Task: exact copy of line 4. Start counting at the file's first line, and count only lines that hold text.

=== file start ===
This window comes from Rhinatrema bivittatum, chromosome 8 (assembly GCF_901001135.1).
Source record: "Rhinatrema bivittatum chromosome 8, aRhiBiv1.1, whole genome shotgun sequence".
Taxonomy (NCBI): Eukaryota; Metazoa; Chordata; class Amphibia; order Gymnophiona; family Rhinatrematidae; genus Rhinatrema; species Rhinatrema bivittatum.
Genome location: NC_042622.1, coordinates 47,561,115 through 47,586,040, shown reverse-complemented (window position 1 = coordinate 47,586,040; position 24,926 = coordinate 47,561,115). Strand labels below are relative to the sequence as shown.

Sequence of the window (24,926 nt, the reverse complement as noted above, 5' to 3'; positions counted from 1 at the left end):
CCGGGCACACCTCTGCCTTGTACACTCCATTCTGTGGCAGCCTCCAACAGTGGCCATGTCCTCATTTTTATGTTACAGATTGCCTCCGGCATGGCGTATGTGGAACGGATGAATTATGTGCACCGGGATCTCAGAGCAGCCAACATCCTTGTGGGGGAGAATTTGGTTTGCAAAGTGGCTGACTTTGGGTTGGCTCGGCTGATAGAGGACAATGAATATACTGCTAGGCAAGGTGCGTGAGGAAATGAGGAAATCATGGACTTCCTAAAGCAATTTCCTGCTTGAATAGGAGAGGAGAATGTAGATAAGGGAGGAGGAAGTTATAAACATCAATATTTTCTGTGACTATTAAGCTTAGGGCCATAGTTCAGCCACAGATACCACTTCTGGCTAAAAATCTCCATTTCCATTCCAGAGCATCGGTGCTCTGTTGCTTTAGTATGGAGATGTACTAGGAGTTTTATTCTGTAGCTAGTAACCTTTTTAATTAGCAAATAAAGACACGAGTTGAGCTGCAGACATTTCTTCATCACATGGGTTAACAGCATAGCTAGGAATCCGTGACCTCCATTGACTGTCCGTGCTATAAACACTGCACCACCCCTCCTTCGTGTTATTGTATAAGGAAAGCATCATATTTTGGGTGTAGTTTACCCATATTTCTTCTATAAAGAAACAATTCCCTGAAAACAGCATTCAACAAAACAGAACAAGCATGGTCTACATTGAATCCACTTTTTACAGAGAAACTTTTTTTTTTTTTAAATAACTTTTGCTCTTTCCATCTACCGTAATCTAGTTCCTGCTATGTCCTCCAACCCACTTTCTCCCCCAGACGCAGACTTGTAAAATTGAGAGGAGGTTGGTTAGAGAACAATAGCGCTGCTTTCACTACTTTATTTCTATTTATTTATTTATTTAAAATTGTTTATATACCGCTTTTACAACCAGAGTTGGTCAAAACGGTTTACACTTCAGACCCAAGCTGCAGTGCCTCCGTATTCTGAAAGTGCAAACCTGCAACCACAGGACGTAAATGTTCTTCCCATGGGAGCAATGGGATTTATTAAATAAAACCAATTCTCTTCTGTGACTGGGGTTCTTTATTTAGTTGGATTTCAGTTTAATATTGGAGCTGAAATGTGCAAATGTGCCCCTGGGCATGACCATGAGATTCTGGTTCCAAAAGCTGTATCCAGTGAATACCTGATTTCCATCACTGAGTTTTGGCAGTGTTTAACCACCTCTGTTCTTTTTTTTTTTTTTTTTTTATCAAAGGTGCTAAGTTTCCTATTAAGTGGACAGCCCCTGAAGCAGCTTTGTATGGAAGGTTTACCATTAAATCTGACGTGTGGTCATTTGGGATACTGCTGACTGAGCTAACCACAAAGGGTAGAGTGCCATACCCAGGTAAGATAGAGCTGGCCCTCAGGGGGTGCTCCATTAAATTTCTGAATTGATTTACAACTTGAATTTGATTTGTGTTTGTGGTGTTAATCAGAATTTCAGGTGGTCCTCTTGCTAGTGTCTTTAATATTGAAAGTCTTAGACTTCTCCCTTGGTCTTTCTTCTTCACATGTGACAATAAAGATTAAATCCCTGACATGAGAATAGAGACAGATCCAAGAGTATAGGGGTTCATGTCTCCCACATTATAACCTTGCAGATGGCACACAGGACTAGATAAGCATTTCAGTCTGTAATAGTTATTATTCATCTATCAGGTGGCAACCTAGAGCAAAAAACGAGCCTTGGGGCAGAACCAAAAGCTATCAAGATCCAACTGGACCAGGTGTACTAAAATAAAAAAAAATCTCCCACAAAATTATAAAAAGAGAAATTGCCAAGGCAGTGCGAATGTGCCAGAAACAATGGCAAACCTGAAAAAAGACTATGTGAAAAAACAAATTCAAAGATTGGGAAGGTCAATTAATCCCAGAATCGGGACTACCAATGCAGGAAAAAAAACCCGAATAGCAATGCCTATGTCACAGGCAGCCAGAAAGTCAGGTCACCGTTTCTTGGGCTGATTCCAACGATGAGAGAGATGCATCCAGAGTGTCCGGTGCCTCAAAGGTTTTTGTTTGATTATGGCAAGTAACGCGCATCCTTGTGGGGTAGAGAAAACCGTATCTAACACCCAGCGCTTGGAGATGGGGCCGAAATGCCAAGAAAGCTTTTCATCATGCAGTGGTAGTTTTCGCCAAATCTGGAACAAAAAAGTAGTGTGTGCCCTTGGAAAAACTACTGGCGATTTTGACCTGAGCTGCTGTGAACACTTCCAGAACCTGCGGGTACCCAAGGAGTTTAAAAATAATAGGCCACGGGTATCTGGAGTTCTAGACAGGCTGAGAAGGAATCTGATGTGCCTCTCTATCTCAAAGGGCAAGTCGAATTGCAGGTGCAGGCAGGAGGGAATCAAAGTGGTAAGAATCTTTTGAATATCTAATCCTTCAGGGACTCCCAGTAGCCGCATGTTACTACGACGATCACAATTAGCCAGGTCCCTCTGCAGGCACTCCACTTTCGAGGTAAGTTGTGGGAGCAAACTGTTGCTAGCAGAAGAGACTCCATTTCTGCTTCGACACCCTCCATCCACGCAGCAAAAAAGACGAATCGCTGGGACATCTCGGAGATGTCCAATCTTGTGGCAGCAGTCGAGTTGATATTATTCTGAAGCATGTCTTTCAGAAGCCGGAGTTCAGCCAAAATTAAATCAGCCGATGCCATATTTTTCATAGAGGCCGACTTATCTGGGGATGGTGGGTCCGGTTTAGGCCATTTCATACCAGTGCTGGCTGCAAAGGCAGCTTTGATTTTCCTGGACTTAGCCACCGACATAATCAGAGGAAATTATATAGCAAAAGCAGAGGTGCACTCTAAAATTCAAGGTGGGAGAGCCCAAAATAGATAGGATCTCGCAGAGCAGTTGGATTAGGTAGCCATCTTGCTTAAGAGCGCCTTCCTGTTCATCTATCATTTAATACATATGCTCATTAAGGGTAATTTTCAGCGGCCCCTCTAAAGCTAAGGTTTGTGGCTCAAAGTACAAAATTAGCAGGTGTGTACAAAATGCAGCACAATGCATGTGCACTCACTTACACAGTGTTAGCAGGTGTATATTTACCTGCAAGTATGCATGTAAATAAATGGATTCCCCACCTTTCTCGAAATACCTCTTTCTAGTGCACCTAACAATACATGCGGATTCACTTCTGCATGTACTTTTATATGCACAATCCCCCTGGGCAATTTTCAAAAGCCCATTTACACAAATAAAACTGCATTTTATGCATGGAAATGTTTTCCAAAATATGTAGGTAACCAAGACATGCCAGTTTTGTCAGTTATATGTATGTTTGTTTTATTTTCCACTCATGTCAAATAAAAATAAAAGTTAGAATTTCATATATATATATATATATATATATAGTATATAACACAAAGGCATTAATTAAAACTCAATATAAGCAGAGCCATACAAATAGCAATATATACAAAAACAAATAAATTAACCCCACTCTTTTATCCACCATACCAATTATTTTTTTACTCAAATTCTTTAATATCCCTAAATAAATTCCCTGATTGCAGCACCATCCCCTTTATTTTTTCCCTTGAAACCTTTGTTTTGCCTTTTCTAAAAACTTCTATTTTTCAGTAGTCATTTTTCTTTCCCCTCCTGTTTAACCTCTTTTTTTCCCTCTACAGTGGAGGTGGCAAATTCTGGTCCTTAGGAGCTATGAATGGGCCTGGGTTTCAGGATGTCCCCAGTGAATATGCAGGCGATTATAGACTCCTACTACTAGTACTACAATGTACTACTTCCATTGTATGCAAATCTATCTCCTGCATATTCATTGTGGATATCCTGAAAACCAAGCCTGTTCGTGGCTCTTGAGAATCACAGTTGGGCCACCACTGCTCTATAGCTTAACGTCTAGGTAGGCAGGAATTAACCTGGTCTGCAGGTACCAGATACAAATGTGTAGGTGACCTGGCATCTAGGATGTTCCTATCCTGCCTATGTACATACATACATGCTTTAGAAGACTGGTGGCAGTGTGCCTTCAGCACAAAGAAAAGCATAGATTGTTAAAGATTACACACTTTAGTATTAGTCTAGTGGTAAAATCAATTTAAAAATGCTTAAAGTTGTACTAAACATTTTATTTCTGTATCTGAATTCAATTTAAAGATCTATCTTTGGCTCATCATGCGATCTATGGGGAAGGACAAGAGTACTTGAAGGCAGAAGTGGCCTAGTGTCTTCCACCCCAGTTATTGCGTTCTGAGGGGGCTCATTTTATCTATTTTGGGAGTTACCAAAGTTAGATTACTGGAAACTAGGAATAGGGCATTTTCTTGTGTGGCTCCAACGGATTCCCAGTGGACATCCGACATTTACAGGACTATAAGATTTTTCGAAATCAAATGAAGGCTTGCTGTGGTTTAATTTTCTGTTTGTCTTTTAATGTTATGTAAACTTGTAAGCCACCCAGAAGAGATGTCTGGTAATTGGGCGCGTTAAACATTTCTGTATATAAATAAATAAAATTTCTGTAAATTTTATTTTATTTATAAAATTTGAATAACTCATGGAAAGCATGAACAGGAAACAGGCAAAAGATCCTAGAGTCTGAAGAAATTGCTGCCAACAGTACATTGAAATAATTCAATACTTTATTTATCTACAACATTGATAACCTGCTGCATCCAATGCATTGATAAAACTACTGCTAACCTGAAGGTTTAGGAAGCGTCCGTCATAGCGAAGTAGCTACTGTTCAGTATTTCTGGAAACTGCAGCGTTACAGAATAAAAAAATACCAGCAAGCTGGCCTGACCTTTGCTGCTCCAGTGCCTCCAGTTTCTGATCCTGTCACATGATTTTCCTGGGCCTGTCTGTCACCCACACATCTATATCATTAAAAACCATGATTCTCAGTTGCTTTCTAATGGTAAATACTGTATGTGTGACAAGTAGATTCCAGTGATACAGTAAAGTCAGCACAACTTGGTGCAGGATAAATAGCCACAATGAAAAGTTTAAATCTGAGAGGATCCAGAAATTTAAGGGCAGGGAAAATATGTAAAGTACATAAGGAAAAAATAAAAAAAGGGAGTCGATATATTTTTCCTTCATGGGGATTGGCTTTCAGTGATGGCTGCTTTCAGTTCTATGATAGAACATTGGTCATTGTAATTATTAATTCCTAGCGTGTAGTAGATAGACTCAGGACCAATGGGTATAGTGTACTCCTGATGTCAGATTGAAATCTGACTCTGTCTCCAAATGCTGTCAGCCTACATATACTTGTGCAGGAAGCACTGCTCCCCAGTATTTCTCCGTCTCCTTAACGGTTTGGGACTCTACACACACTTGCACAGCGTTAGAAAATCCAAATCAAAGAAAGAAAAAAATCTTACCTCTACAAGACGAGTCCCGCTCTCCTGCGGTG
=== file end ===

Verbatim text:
Genome location: NC_042622.1, coordinates 47,561,115 through 47,586,040, shown reverse-complemented (window position 1 = coordinate 47,586,040; position 24,926 = coordinate 47,561,115). Strand labels below are relative to the sequence as shown.